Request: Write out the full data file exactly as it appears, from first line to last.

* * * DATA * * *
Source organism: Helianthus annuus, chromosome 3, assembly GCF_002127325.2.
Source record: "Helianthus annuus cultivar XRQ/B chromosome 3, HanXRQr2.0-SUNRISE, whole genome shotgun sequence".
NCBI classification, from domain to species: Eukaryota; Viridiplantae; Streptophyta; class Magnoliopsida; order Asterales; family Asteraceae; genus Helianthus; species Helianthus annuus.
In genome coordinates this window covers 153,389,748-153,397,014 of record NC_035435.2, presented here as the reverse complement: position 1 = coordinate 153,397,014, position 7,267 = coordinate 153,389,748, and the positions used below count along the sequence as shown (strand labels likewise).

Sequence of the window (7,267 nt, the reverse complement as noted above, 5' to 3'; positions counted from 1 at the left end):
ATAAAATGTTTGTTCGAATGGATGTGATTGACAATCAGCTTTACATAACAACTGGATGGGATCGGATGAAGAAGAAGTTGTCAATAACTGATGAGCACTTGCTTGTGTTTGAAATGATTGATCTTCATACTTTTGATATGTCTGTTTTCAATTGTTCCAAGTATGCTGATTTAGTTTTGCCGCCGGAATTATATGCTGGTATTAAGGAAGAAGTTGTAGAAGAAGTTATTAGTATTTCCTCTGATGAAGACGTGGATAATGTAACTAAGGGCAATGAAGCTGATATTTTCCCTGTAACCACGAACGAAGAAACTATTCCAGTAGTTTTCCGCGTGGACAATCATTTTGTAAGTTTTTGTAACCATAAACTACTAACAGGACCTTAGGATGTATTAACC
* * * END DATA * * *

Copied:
Source organism: Helianthus annuus, chromosome 3, assembly GCF_002127325.2.
Source record: "Helianthus annuus cultivar XRQ/B chromosome 3, HanXRQr2.0-SUNRISE, whole genome shotgun sequence".
NCBI classification, from domain to species: Eukaryota; Viridiplantae; Streptophyta; class Magnoliopsida; order Asterales; family Asteraceae; genus Helianthus; species Helianthus annuus.
In genome coordinates this window covers 153,389,748-153,397,014 of record NC_035435.2, presented here as the reverse complement: position 1 = coordinate 153,397,014, position 7,267 = coordinate 153,389,748, and the positions used below count along the sequence as shown (strand labels likewise).

Sequence of the window (7,267 nt, the reverse complement as noted above, 5' to 3'; positions counted from 1 at the left end):
ATAAAATGTTTGTTCGAATGGATGTGATTGACAATCAGCTTTACATAACAACTGGATGGGATCGGATGAAGAAGAAGTTGTCAATAACTGATGAGCACTTGCTTGTGTTTGAAATGATTGATCTTCATACTTTTGATATGTCTGTTTTCAATTGTTCCAAGTATGCTGATTTAGTTTTGCCGCCGGAATTATATGCTGGTATTAAGGAAGAAGTTGTAGAAGAAGTTATTAGTATTTCCTCTGATGAAGACGTGGATAATGTAACTAAGGGCAATGAAGCTGATATTTTCCCTGTAACCACGAACGAAGAAACTATTCCAGTAGTTTTCCGCGTGGACAATCATTTTGTAAGTTTTTGTAACCATAAACTACTAACAGGACCTTAGGATGTATTAACC